Similar Posts

15 Comments

  1. Hi Sophie! Thank you for sharing the recipe…one quick question…my pork belly isn’t turning that delicious caramel color like you have in your video (even though I made a dark caramel sauce and added fish sauce too). Did I perhaps not saute/fry it enough in the oil before adding the coconut juice? My broth is the right color but not the pork, thanks!

    1. Hi Steph,
      Thank you for the question. I think increasing the sautéing time will help with the color. Before adding the coconut juice, you should stir-fry the meat until it has been coated well and absorbed the caramel sauce and most of the fish sauce (don’t let the pot dry up completely). It does not need to be cooked all the way through yet, but the outside should have deeper color and firm up a bit. If this still does not help, you can try increasing the amount of the caramel sauce.
      If you make the dish again, please let me know if this helps :).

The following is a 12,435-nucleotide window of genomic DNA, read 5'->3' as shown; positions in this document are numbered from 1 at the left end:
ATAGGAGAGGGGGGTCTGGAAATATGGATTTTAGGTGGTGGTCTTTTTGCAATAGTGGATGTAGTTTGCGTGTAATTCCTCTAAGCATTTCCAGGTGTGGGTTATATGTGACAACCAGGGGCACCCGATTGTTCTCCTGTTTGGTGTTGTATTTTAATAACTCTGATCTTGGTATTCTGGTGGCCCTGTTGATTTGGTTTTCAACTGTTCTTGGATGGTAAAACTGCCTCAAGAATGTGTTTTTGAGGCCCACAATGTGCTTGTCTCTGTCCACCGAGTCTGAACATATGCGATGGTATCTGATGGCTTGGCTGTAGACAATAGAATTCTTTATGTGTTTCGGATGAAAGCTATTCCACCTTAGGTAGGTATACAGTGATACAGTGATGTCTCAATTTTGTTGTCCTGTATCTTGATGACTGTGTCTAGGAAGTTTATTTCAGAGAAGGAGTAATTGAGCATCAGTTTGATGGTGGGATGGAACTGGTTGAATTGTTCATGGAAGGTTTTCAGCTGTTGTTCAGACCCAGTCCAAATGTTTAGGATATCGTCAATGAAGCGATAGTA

1. Hi,
      This is a traditional Vietnamese dish. I know other cuisines such as Chinese and Japanese also have braised pork belly dishes, but the seasonings are not the same.

  2. When we make this we wrap it up in rice paper with noodles and veggies and dip it in the sauce it’s cooked in. 🤤🤤

  3. 5 stars
    This Vietnamese Caramelized Pork belly is so delicious! But I made my version saucy; added a bit of authentic Oyster sauce that I bought at Karman Foods for a stickier sauce. It was so flavorful!

  4. 5 stars
    This recipe is perfect. My relatives used to cook this for me when I was younger and I wanted to recreate it recently without reliance on too many additives or ingredients that would be difficult to find here in the UK. The result was a 100% delicious and authentic-tasting thịt kho dish! Thank you!

    1. Hi Phuong Anh,
      Thank you so much for the comment! It’s great to hear it turned out delicious and just as how you used to have it when you were younger :). I remember when I studied in London (quite many years ago), it wasn’t easy to find special Vietnamese items at regular grocery stores. Things probably have changed now I guess.

  5. 5 stars
    It was so easy to make. I like to watch the video with instructions on how to cook this dish step by step. Thanks so much

Leave a Reply

Your email address will not be published. Required fields are marked *

Recipe Rating